Since David and I have started our epic move West, we find ourselves without a "home." Yes, we still own our house in Tennessee, but we spend so much time away from it that coming back feels like a vacation. When we are in Denver, we long for our idyllic home, friends, family, and church. When we're in Tennessee, we miss the West's laid-back culture and amazing restaurants. The grass is always greener wherever we aren't. Such a longing for what has past is nothing new.
Consider the story of the first round of Jewish exiles returning to Jerusalem in the book of Ezra. About 60 years had passed since the destruction of Solomon's Temple in 586 BC, so most people's idealized views of Jerusalem had been created by their parents, who vividly remembered the Judah–Babylonia war that destroyed the city and sent most of the population into exile. Fueled by the idea that they were returning to Jerusalem to rebuild what their parents had lost, the Jewish exiles' first order of business was rebuilding an altar and the building's foundations on the ruins of Solomon's temple and sacrificing an offering to God. Then, "together they sang praises and gave thanks to the Eternal.
Priests and Levites: We praise Him because He is good and because of His continual and loyal love for Israel.
All the people joined in, shouting praises to the Eternal because the foundation of His temple was complete. But in the midst of those praises, the priests, Levites, and tribal leaders who remembered the first temple wept loudly when they saw it because they knew this temple could never be as grand as Solomon’s. There were shouts of joy intermingled with cries of sorrow, and the entire ensemble grew so loud it could be heard a great distance away (Ezra 3:11–13, The Voice).
These people had fulfilled God's command through Persian Emperor Cyrus to return to Jerusalem and begin rebuilding her (Ezra 1:2–4). Why would anyone "weep loudly when they saw [the new foundations]"? They were anticipating that the new temple wouldn't be nearly as grand as the one from the "good ole days." They didn't trust that the people whom God had commissioned to rebuild His house would do it as well as their ancestors had.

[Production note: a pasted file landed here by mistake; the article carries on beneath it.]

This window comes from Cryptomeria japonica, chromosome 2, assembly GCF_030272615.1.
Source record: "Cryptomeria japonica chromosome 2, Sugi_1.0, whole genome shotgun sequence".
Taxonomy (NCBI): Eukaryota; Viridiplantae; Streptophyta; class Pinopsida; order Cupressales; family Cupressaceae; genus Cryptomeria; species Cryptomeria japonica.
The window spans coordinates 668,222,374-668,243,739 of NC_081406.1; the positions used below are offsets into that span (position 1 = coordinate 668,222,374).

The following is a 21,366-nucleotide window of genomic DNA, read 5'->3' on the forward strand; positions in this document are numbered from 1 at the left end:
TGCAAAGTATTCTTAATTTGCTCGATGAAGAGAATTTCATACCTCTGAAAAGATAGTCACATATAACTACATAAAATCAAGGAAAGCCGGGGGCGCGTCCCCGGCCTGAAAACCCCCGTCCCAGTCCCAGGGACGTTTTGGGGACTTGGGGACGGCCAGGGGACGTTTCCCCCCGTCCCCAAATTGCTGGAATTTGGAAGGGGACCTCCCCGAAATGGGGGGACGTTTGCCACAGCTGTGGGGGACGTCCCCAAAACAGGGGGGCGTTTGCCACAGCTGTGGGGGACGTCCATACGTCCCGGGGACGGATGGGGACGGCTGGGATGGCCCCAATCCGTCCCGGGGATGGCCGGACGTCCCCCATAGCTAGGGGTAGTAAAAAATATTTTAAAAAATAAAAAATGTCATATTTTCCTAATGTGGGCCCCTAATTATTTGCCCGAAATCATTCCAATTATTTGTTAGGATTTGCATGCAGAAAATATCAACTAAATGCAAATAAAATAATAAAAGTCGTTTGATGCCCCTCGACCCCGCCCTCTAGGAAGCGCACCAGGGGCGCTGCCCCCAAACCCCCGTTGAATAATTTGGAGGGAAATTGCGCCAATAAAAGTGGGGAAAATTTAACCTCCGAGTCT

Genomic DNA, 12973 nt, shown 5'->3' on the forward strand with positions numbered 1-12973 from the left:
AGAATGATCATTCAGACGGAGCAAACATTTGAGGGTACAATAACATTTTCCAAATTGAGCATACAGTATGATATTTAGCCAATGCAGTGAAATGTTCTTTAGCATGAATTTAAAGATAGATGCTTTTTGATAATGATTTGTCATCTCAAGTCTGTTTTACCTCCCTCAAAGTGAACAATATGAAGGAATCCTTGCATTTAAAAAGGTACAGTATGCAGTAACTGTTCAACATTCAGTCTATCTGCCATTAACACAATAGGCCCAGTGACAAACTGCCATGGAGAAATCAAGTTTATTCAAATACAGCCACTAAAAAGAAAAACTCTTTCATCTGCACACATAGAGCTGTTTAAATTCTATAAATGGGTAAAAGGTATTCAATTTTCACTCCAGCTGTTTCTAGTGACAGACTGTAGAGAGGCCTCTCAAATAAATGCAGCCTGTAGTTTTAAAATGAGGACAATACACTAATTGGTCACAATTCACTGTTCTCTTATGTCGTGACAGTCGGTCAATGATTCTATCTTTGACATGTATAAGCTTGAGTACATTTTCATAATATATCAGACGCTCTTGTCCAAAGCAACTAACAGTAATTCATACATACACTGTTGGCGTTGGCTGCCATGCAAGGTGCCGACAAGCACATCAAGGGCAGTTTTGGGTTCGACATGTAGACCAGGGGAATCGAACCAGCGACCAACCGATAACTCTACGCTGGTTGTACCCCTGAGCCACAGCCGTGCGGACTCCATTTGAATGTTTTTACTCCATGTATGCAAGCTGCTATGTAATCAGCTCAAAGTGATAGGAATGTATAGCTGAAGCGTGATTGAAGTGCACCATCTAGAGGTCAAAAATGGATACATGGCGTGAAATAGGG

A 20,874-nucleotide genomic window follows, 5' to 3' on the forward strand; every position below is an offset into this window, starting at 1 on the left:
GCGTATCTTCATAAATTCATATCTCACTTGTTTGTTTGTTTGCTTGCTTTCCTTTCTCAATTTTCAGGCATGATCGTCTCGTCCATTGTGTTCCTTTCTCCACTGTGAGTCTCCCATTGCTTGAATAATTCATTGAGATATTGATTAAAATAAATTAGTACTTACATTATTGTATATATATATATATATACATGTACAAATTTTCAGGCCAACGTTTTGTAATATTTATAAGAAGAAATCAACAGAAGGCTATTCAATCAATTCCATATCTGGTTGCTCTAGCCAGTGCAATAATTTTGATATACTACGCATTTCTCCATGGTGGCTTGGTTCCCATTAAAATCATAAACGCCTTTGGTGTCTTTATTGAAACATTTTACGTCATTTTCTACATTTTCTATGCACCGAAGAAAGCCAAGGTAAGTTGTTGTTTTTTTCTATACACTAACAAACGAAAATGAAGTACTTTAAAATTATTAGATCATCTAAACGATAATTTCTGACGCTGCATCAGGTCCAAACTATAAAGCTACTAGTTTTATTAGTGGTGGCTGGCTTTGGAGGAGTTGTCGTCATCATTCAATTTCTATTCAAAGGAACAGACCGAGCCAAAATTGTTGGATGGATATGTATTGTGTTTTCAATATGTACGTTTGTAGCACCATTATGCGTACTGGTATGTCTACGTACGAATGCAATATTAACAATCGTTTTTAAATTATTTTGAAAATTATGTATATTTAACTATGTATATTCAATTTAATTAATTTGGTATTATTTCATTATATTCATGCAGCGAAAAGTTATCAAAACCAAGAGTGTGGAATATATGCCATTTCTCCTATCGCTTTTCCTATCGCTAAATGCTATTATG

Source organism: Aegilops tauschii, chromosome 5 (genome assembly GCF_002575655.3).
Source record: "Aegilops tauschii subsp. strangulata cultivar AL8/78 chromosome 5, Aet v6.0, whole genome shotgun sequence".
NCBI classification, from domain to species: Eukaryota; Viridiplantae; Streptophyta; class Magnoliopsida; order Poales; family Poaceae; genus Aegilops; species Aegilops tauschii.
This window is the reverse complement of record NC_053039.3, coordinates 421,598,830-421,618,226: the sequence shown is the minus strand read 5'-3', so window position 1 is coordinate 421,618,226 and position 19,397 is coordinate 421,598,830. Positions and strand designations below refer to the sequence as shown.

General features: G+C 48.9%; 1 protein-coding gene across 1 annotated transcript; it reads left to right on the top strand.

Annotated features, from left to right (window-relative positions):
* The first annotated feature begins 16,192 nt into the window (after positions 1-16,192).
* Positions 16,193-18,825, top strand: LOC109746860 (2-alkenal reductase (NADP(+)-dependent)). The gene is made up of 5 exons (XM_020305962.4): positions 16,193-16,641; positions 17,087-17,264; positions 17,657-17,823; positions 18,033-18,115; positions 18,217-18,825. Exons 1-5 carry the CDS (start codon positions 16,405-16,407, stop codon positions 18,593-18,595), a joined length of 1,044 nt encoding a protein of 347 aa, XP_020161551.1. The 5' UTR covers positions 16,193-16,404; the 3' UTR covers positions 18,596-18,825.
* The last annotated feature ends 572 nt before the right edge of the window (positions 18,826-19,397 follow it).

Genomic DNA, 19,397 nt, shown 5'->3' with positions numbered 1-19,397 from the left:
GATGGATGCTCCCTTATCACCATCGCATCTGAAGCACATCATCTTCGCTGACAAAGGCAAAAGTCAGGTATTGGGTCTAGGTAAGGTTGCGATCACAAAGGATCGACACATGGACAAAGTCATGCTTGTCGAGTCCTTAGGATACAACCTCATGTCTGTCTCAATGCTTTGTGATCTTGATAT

How often do we see conflicts in the modern Church between the "old" and the "new"? As our church built a new facility several years ago, there were heated discussions about pews vs. chairs, hymnals vs. projections, and piano vs. drums. Those wanting to maintain the status quo insisted that the past could not be improved upon; those wanting to change insisted that old habits were holding back the church. So often these kinds of arguments split churches down the middle, tearing God's family apart. Neither side is ever completely correct.
I am happy to report that our church compromised, and no one left (to my knowledge) over the changes that were made. We unknowingly followed the example set by the exiles, both those who remembered the glory of the past and those who saw nothing but a vision of the future. Notice that the older Jews didn't stop with their "cries of sorrow" and abandon the project; they were part of the "entire ensemble" that gathered to dedicate the new temple foundations. They showed up. Then they remained involved, and surely their input created a better temple in the coming years than any of the newbies could have built on their own.
No one at that dedication could have known that hundreds of years later, the foundations they had set would be part of Herod's renovated temple complex, which dwarfed Solomon's. It may be argued that the new temple was far grander than Solomon's. Similarly our new church facility is bigger and more useful than the last. Yes, I am nostalgic for the white steeple under which David and I married, but the new building gave us more room to serve more people. Our congregation is twice the size it was in the old building, God's Kingdom has grown, and 80-year-old Miss Tootie loves the drums. Together the old and the new have built a better home than either could have accomplished alone, and there is no greener grass than that which God planted.
For more about Ezra, check the "Living in Exile" podcast.